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IPD to launch a green property investment index

IPD will soon include a green building investment index

By Tina Perinotto

18 November 2010 -Two announcements this morning  from the heartland of the capital markets may be about to usher in a new era for green buildings that can finally provide evidence of their greater value.

In Sydney Adrian Harrington,  chairman of  IPD, said the  property investment information house that publishes investment performance indices for property, would launch a green building investment index at the Green Cities conference in February next year.

The index, which had not yet been named, would link the sustainability profile of a building with its investment performance at the asset level, IPD managing Dr Anthony De Francesco  told The Fifth Estate after the forum.

He said his organisation was currently collecting data on energy consumption – including green power and the proportion of green power used in a building – as well as NABERS Energy ratings and Green Star ratings.

In the US CB Richard Ellis released a survey at the mammoth Greenbuild conference underway in Chicago this week that showed green buildings were expected to generate strong returns.

“Owners of sustainably managed buildings anticipate a 4 per cent higher return on investment than do owners of traditionally managed buildings, as well as 5 per cent increase in building value,” the real estate consultancy said.

And the owners are convinced.

“Roughly 79 per cent of owners surveyed believe that sustainable properties perform well in attracting and retaining tenants, yielding a 5 per cent increase in building occupancy and 1 per cent increase in rental income.”

A statement from CBRE said: “The survey is the second phase of a multi-year study initiated in 2009 by CB Richard Ellis and the University of San Diego’s Burnham-Moores Center for Real Estate.

“This year, CBRE also collaborated with McGraw-Hill Construction to expand and publish the survey. The largest and longest running study of its kind, the ongoing analysis benchmarks and measures green building benefits and resulting economic outcomes as a framework of investment criteria for retrofit activity.

“The study’s initial findings were made public today at US Green Building Council’s Greenbuild as part of McGraw-Hill’s The Business Benefits of Green Buildings: Building and Occupant Performance Driving Green Investment in Existing Commercial Buildings SmartMarket Report.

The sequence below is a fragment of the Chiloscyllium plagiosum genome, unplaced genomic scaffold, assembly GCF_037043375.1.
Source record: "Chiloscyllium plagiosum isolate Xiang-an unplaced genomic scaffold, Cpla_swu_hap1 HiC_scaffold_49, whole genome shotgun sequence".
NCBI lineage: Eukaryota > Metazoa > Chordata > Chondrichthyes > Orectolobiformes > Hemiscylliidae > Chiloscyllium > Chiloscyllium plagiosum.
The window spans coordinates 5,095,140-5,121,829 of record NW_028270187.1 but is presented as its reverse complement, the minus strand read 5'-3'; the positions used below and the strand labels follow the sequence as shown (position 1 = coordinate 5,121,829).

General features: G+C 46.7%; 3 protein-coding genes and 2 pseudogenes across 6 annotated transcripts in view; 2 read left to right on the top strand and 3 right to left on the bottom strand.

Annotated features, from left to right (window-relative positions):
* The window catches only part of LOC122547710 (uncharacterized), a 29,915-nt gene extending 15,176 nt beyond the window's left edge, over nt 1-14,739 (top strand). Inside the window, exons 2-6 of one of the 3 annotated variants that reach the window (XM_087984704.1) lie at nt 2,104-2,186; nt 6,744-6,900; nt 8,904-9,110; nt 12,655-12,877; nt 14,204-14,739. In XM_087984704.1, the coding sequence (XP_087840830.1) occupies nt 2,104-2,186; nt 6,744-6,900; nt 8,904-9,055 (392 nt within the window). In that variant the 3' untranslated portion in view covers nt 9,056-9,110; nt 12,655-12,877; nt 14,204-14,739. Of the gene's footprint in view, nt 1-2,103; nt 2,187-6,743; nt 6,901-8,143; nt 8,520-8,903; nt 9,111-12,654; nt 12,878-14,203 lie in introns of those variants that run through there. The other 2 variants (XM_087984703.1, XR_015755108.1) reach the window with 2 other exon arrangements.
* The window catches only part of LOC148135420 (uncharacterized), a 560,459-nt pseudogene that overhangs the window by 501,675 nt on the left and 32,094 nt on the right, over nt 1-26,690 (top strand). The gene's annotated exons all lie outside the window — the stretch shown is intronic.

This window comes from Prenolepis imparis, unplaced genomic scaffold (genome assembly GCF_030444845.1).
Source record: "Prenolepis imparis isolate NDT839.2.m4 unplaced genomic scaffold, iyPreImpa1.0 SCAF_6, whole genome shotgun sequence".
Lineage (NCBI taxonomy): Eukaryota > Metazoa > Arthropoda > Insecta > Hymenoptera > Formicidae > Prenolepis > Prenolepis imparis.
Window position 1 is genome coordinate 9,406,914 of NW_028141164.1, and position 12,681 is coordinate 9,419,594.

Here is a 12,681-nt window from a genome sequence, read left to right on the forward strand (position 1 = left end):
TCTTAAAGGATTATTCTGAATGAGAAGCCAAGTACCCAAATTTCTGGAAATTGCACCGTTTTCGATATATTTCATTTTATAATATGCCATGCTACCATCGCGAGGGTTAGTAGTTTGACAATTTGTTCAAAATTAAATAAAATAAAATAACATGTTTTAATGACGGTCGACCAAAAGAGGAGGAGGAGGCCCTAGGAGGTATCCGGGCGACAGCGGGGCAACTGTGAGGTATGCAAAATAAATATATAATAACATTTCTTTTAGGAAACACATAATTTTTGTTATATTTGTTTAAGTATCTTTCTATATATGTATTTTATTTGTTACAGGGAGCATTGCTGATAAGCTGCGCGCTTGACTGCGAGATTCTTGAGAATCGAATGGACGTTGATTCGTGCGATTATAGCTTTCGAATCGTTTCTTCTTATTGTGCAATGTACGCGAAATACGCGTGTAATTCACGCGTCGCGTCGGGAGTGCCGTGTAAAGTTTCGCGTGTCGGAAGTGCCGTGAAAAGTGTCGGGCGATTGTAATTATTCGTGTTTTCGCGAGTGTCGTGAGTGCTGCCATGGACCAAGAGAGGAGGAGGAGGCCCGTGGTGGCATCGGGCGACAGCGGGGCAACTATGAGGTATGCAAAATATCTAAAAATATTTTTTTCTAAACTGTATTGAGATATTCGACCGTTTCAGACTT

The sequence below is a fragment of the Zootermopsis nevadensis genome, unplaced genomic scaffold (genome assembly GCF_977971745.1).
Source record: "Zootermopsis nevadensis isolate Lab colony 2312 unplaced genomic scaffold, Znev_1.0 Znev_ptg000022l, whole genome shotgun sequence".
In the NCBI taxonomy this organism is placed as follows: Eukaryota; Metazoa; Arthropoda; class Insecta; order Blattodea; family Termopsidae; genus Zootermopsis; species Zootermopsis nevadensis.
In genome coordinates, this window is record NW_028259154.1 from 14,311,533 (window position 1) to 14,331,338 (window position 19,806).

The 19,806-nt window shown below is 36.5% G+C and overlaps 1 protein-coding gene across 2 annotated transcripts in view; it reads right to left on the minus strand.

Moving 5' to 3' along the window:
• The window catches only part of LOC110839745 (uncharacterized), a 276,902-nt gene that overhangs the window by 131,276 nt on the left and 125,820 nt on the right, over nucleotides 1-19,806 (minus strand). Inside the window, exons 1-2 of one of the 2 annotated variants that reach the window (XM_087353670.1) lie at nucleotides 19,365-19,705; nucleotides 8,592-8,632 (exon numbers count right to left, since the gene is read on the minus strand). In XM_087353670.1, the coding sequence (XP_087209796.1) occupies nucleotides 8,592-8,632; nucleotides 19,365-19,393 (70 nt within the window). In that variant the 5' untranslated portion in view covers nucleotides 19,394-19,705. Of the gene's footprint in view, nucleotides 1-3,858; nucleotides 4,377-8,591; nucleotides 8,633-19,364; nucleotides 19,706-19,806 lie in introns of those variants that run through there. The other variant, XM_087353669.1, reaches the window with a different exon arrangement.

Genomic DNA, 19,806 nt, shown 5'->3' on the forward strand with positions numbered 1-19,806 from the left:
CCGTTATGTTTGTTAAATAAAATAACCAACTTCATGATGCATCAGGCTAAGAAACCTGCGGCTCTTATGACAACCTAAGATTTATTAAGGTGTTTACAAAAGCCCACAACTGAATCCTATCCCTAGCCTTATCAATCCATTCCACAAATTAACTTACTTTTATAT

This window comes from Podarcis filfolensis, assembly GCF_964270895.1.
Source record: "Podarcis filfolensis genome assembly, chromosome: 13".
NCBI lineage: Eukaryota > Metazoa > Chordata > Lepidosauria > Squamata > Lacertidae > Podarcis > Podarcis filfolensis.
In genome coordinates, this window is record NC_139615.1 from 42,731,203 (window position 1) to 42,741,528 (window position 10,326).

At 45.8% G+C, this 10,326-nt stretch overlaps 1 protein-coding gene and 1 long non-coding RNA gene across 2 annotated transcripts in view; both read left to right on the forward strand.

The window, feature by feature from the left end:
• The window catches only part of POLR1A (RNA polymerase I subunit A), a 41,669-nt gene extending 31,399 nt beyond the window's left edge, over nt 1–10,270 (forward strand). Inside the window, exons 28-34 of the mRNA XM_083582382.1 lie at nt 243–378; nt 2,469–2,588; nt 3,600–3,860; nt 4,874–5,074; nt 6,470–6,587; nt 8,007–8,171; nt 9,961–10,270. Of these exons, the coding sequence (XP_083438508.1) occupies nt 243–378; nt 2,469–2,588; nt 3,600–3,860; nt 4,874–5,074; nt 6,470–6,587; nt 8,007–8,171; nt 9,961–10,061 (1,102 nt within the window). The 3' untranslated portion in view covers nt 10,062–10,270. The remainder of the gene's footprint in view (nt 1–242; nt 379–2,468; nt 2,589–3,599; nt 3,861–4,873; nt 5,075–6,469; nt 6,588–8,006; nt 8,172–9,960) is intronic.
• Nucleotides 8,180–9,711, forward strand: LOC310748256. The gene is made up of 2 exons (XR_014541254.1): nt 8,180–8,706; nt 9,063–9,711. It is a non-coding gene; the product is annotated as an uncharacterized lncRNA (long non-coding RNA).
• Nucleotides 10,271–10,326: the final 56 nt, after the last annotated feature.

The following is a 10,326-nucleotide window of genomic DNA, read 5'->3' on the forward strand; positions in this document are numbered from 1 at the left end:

“A full update to the study’s 2009 report Do Green Buildings Make Dollars and Sense? is expected to be released later this year.

“According to the study, tenants in sustainably managed buildings report increased productivity, satisfaction and health. Roughly 10 per cent of tenant respondents have seen increased productivity, 94 per cent of tenant managers registered higher employee satisfaction in green space and 83 per cent of tenants believe their green space provides a healthier working environment.

Adrian Harrington

“The study defined a green building as those with LEED certification at any level or those that bear the EPA ENERGY STAR ® label. All of the ENERGY STAR ® buildings in the survey group had been awarded that label since 2008. Most of the buildings included in the research cohort had also adopted other sustainable practices like recycling, green cleaning and water conservation.

“This report follows two industry-leading publications released by CB Richard Ellis earlier this month. Key members of the US Sustainability team co-authored the USGBC’s Green Operations Guide: Integrating LEED into Property Management, a guide that enables building owners and managers to better understand LEED EB: O & M benefits, and provides practical tools for improving the sustainability of their portfolios.

“Additionally, CB Richard Ellis’ Law Firm Practice Group released a special report Law Firms Build a Case for Green: Recent Trends in Law Firm Sustainability Practices. The report highlights sustainability practices among US and global law firms, including the trend towards pursuing LEED [green building] certification, and considers costs versus yield of select sustainable strategies.”

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